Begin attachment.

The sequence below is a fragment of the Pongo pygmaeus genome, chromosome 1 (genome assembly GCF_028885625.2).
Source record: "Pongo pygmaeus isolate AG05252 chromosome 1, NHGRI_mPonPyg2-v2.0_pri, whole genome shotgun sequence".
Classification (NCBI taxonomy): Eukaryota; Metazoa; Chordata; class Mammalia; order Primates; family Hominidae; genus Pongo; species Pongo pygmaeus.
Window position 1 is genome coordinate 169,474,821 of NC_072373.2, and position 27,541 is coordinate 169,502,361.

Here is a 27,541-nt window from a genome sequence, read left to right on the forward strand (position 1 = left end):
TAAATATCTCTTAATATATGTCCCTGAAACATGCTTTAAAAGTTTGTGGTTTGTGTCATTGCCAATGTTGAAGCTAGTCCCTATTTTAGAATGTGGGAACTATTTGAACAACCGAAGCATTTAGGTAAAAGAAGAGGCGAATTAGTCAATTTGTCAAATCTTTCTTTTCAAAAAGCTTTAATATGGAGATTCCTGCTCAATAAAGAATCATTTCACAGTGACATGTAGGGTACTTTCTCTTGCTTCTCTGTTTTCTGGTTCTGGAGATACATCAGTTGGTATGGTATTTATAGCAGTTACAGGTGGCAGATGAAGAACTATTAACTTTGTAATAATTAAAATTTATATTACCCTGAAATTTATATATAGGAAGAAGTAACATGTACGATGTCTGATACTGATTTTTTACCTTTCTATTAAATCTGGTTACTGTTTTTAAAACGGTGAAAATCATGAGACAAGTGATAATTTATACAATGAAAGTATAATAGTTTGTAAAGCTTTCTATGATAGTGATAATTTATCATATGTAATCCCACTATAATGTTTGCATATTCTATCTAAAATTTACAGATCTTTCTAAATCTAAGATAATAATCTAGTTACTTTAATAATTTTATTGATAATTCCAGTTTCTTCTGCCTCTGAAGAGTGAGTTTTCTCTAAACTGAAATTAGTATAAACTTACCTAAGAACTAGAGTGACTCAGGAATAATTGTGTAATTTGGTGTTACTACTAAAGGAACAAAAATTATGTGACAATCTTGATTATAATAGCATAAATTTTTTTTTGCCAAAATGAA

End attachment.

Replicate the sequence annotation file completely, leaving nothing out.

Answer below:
The sequence below is a fragment of the Pongo pygmaeus genome, chromosome 1 (genome assembly GCF_028885625.2).
Source record: "Pongo pygmaeus isolate AG05252 chromosome 1, NHGRI_mPonPyg2-v2.0_pri, whole genome shotgun sequence".
Classification (NCBI taxonomy): Eukaryota; Metazoa; Chordata; class Mammalia; order Primates; family Hominidae; genus Pongo; species Pongo pygmaeus.
Window position 1 is genome coordinate 169,474,821 of NC_072373.2, and position 27,541 is coordinate 169,502,361.

Here is a 27,541-nt window from a genome sequence, read left to right on the forward strand (position 1 = left end):
TAAATATCTCTTAATATATGTCCCTGAAACATGCTTTAAAAGTTTGTGGTTTGTGTCATTGCCAATGTTGAAGCTAGTCCCTATTTTAGAATGTGGGAACTATTTGAACAACCGAAGCATTTAGGTAAAAGAAGAGGCGAATTAGTCAATTTGTCAAATCTTTCTTTTCAAAAAGCTTTAATATGGAGATTCCTGCTCAATAAAGAATCATTTCACAGTGACATGTAGGGTACTTTCTCTTGCTTCTCTGTTTTCTGGTTCTGGAGATACATCAGTTGGTATGGTATTTATAGCAGTTACAGGTGGCAGATGAAGAACTATTAACTTTGTAATAATTAAAATTTATATTACCCTGAAATTTATATATAGGAAGAAGTAACATGTACGATGTCTGATACTGATTTTTTACCTTTCTATTAAATCTGGTTACTGTTTTTAAAACGGTGAAAATCATGAGACAAGTGATAATTTATACAATGAAAGTATAATAGTTTGTAAAGCTTTCTATGATAGTGATAATTTATCATATGTAATCCCACTATAATGTTTGCATATTCTATCTAAAATTTACAGATCTTTCTAAATCTAAGATAATAATCTAGTTACTTTAATAATTTTATTGATAATTCCAGTTTCTTCTGCCTCTGAAGAGTGAGTTTTCTCTAAACTGAAATTAGTATAAACTTACCTAAGAACTAGAGTGACTCAGGAATAATTGTGTAATTTGGTGTTACTACTAAAGGAACAAAAATTATGTGACAATCTTGATTATAATAGCATAAATTTTTTTTTGCCAAAATGAA